Friday, April 2, 2010

Because it's there

As we've mentioned before, a lot of our trip has been about visiting places merely for the sake of visiting them. We had very few pre-conceived ideas of where this trip would take us, other than a rough outline of regions we wanted to visit (i.e., Australia, New Zealand, Southeast Asia, etc.). We'd work out the specific places within those regions later.

And so it is with India. Chennai was one specific place we wanted to visit in order to see the development team I worked with in Seattle. But otherwise, we had no real game plan of what to see in India. We're winging it as they say.

India is both a good place and a daunting place to be winging it. Good in the sense that public transportation is incredibly extensive and amazingly cheap. No matter where you want to go, there is a bus or train that goes there. (And if the bus isn't leaving soon enough a rickshaw will take you there.) Essentially our planning goes something along the lines of looking at a map, seeing what towns/cities are nearby and reading about those cities in our guidebook (we're using Lonely Plant's South India guidebook) to see if they sound interesting.

So it went with deciding to go to Kanyakumari, the southernmost tip of India. Just like when we headed to the northernmost point in New Zealand, we looked at the map and thought it would be neat to see what the meeting of multiple seas looks like. In this case, the Bay of Bengal, Indian Ocean and Arabian Sea.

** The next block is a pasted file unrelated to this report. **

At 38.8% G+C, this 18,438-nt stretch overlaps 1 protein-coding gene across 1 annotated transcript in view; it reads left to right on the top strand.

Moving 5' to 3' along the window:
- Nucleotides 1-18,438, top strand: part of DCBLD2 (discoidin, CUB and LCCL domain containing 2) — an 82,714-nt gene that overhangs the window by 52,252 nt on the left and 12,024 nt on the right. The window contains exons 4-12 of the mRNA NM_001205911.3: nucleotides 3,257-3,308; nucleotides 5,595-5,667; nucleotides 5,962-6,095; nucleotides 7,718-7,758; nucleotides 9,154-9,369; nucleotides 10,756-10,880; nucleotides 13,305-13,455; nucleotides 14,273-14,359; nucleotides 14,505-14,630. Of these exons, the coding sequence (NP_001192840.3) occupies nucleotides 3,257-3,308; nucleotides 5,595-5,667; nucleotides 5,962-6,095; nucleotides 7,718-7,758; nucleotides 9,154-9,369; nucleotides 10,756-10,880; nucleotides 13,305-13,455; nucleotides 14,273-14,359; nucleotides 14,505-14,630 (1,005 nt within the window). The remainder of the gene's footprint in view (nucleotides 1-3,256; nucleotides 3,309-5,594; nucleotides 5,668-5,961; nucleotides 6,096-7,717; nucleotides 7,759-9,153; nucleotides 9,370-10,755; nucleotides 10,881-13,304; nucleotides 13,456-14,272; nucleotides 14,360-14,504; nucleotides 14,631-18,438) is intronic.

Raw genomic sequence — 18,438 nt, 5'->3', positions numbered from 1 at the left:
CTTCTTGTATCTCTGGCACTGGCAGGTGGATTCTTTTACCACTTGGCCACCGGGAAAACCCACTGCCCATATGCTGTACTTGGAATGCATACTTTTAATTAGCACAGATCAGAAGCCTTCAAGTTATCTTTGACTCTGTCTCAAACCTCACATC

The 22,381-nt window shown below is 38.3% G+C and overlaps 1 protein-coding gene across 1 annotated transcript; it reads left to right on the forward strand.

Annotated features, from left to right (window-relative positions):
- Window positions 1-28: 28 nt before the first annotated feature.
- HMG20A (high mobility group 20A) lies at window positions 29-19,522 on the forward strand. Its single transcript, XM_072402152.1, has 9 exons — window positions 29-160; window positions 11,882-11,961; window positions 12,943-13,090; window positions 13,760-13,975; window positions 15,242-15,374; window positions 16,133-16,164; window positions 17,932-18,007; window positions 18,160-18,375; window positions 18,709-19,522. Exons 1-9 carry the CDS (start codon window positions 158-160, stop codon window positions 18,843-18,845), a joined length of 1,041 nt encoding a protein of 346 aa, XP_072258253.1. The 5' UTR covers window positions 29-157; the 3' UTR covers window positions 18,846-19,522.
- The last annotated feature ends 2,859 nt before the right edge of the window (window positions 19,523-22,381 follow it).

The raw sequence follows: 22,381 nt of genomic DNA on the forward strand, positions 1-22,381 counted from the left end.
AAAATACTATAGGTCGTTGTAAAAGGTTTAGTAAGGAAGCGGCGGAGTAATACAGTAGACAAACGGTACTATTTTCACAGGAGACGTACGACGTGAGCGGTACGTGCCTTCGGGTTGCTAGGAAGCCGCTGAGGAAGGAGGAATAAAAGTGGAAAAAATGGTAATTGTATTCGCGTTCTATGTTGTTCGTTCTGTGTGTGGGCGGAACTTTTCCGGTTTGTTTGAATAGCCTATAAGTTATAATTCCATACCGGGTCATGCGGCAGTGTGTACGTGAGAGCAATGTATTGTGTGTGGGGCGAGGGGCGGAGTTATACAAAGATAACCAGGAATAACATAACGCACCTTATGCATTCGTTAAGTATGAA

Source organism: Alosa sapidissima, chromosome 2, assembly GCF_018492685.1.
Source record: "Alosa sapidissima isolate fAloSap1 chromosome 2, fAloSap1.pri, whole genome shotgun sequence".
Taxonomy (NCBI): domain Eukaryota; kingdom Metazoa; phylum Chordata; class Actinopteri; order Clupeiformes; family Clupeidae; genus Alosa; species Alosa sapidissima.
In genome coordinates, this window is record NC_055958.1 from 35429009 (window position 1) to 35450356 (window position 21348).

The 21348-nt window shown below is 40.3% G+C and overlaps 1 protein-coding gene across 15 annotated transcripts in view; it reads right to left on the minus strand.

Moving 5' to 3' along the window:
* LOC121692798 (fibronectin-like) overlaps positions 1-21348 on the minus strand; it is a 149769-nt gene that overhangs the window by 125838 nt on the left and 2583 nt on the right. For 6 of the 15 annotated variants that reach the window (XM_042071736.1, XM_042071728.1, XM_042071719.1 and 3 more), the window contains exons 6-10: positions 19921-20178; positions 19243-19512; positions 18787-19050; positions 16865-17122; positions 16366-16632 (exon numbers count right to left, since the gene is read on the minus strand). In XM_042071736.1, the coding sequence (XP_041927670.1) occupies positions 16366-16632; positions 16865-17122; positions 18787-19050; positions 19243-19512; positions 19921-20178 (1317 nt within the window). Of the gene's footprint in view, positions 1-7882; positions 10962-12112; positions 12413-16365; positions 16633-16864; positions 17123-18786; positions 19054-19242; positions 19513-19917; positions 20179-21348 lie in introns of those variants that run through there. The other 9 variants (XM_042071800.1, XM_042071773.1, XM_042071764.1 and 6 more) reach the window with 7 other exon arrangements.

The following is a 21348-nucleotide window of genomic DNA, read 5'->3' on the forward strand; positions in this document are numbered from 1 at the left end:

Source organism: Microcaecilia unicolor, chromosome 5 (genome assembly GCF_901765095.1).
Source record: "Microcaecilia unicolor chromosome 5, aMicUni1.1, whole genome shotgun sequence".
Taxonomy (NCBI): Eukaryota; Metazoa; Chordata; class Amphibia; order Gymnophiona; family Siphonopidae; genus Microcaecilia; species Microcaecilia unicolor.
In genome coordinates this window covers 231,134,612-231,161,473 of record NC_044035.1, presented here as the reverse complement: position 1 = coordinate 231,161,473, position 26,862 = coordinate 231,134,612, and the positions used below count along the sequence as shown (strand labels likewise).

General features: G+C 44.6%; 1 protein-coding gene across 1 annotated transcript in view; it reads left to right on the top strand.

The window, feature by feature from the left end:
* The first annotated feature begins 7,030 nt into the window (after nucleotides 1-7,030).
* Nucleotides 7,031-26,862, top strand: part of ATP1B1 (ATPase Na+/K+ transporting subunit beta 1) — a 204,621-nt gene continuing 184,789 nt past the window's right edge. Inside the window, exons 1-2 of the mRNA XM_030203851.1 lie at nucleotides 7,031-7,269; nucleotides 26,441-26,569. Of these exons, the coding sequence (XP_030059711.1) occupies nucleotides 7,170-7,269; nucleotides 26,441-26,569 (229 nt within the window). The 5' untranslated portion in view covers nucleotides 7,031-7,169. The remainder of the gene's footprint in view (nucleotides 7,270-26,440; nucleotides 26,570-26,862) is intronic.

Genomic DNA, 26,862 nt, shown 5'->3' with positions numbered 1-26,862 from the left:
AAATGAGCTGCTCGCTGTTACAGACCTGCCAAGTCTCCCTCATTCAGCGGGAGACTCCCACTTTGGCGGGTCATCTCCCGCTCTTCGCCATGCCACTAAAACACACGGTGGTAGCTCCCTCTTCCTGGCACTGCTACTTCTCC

We started off on the train from Madurai, where as we mentioned previously we bought second class open seat tickets. The train was a half hour late and when it arrived, people rushed to get aboard, and being that we were wearing our backpacks, we were last to board. This was unfortunate because it meant that all the seats were taken. There were people everywhere, crammed on the benches or sharing two to a seat, even squatting in the luggage racks. Sitting on the floor was not a good option as there were swarms of cockroaches roaming the floor; we didn't even want to set our bags down. For a few minutes at the station we contemplated just bailing and getting off the train, but then a nice older man came to our rescue. He offered Jaimee his seat, and then the man opposite him offered me his seat (he said he was only riding the train for a few more stops).